profit margin

And Again with CRELoaded – B2B Released

Well, I’m not happy with the pricing on B2B. It is the subscription model revisited. Some very discouraging elements to the new pricing on it.

First, they raised the price – a LOT. I can guarantee they will lose business because of it. Many people who need it, and who would buy it if priced lower, won’t. It does include some tech support, but many of those who need to just get in the door with it don’t really care about that.

The entire package is now $595. An upgrade from 6.2 is $250. They are giving a short term concession to recent purchasers of 6.2, to reduce it to $200. If you just paid $350 for a piece of software, would you be happy about being stung for another $200 when you discover two weeks after you bought it, that an upgrade is impending? They are offering a free upgrade for people who bought it recently – but only to the people who KNEW 6.3 was coming. NOT to the people who didn’t know that – those who bought 6.2 B2B just a week or so before 6.3 standard was released. Those are the people who were caught totally off guard, and had no idea that it was coming.

The nasty part to it is that the price includes only three months worth of updates and patches. That includes bugfixes and security patches! They want another $195 for 12 months of the privilege of downloading fixes! This is not standard for the software industry. The standard is that patches and bug fixes are free, whereas there may be another charge for major feature update versions. This is just a variation on the subscription theme.

I think they should have kept the price lower. I will say this until I’m blue. $300 is one of those mental price breakpoints for many small businesses who need to get in the door with a wholesale-capable cart option. If they needed to cut something, they should logically cut support. Not everyone needs it, or wants it. And business-wise, that would actually increase their profits. Here is why:

If you offer software at a price of $300, with no support, the bulk of what you make is gravy. You maintain the website, the documentation, and the forums. All relatively low costs. Lowering the price increases sales on the items with the highest profit margin. Hmmm…. that’s a good thing!

If you bump the price to $600, you not only slashed your sales by MORE than 50%, you also MORE than doubled the amount of overhead if you justify that increase by bundling it with support. Personal support is expensive to provide. The profit margin on it is very low. You have to hire people to put in hours, to provide that support. You just slashed your sales, and you just slashed your profit margin, both at the same time!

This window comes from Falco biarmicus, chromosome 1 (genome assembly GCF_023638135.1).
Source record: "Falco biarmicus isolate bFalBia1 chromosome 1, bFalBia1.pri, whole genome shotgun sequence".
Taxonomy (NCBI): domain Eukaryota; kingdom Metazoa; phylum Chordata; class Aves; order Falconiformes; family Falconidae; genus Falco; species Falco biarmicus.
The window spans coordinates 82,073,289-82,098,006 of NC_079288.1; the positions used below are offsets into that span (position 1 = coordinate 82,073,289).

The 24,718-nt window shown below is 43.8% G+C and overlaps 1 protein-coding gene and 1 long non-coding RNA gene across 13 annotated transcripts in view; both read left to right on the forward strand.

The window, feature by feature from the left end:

On the other hand, if you charge SEPARATELY for the software, and the support, you come out ahead. At the lower price, sales go up on the things that have the lowest overhead and the highest profit margin. That’s smart! And there is no built in support cost for people who do not need it (many people are perfectly happy using the forums) – support becomes a separate thing which has to then be self-sustaining, as it should be. It becomes the LESSER part of the business, where software sales becomes the greater part. Again, as it should be.

Higher sales, higher profits, with each business owner paying only for what they really need. Everybody wins.

That said, it is also relevant to mention that I’ve been asked to review both the Pro package, and the B2B package. I’m currently selecting suitable projects to use them with, so that they will be truly tested under actual business need conditions. The reviews will happen in two stages – short term first impressions, and long term performance. I’ll be posting links to the reviews here when they are completed.

Note: The opinions expressed in this post are the perceptions of the writer, and should not be interpreted or quoted as fact without corroborrating evidence.

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